The country really is a world leader in sequencing the coronavirus genome – and those findings cry out for an internationalist approach.
Boris Johnson’s government has made an utter mess of COVID: this must have hit home to millions of people as the pandemic passed the official 100,000 death toll this week, with the highest rate in the world of death by population size.
There is one good thing that the UK has led the world on, though: sequencing the genome of the coronavirus. The insights that work has given us show the world’s governments the way forward. What are the chances they will take it?
Whatever they do, there is no early end in sight. The UK may well reach its 15 million target for people vaccinated by mid-February, although a neat sleight of hand by Johnson has meant that target now means first dose, not full vaccination. Even if the vaccination works as well as it can, the UK faces a likely death toll of around 150,000 by mid-year.
Over the past year there has been a persistent pattern of mistakes and incompetence with an undercurrent of a near-ideological insistence that the economy must come first. As to the mistakes, Devi Sridhar in The Guardian lists five: minimal border control for most of the time; stopping community testing in mid-March; delaying the first lock-down that month; the dangerous and costly lack of PPE just when it was most needed; and overlying all of this has been poor leadership and confusing messaging.
Much could be added to this, not least the chaotic handling of schools issues, further delays to lockdowns, the “eat out to help out” mess, the whole ‘chumocracy’ process so persistently highlighted by openDemocracy writers and the Serco Test and Trace system that has been so demonstrably inadequate. At least the Serco performance provides a strong argument against further creeping privatisation of the NHS.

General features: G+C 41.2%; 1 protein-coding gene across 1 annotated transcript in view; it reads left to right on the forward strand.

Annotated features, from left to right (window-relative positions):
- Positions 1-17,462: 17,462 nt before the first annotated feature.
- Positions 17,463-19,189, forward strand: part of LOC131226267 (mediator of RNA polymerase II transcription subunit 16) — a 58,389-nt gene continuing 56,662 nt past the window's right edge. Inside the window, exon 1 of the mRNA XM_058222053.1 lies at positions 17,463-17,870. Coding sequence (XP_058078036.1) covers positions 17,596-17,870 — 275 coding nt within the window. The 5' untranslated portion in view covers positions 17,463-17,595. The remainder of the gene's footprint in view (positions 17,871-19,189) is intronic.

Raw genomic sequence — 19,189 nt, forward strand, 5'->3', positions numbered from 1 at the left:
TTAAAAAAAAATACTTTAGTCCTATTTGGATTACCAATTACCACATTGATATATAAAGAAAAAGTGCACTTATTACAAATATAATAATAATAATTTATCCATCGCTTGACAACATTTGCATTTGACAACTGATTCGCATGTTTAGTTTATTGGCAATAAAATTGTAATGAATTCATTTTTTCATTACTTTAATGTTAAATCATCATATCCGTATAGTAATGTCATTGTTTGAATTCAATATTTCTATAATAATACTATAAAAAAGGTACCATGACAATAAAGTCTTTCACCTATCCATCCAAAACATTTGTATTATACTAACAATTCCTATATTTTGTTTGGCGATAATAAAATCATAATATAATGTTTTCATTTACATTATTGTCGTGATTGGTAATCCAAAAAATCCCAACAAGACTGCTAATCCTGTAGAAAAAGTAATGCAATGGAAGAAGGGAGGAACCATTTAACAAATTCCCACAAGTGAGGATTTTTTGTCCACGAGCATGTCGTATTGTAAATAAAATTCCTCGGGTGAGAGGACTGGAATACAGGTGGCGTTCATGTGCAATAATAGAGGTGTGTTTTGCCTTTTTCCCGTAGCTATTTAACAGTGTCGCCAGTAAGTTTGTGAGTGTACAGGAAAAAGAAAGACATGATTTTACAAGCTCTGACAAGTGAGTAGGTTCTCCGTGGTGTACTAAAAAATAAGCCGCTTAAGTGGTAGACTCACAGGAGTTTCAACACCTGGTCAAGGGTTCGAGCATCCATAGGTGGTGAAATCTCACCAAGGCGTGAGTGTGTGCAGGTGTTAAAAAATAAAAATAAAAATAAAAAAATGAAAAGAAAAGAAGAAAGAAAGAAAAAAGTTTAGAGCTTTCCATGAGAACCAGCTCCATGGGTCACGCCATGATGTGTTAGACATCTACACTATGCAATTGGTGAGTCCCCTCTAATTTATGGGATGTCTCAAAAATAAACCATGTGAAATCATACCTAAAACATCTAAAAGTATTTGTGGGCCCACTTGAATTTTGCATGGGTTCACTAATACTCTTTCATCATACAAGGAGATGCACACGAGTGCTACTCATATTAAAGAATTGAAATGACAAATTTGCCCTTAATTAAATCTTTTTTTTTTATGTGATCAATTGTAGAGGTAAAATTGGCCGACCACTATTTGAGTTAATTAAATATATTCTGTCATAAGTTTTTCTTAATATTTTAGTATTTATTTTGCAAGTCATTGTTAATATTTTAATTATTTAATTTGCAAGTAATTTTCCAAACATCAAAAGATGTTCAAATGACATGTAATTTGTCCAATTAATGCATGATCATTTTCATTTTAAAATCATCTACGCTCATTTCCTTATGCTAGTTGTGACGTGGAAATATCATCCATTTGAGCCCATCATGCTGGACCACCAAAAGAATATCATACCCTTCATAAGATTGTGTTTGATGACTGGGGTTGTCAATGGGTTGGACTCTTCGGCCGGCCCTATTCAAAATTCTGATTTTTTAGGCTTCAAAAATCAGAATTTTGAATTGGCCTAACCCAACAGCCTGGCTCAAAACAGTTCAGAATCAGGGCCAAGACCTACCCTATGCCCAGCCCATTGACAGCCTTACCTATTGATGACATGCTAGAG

As well as these issues there was the failure to recognise the growing threat from COVID-19 right back at the start of last year. Even by the beginning of January 2020 countries close to China were already checking their borders and preparing for a serious health emergency yet it took the Conservative government more than two months to take it seriously.
Its concern, instead was with the economy, and Johnson’s notorious Greenwich speech on 2 February made it absolutely clear that COVID-19 was nothing more than an annoying diversion from the far more important onset of Brexit and the UK’s glorious free-market future. Back in those early months the pandemic was little more than peripheral, and this set in motion 12 months of delays and incompetence.
There has been little recognition of this from the government itself, but one interesting development is that the Joint Select Committee on the National Security Strategy is now immersed in a new study on relevant mechanisms of governance: this will hopefully include a focus on those disastrous early shortcomings. The study arises from the committee’s report on biosecurity released just before Christmas, with its highly critical conclusion being the nearest we have got to a public inquiry so far.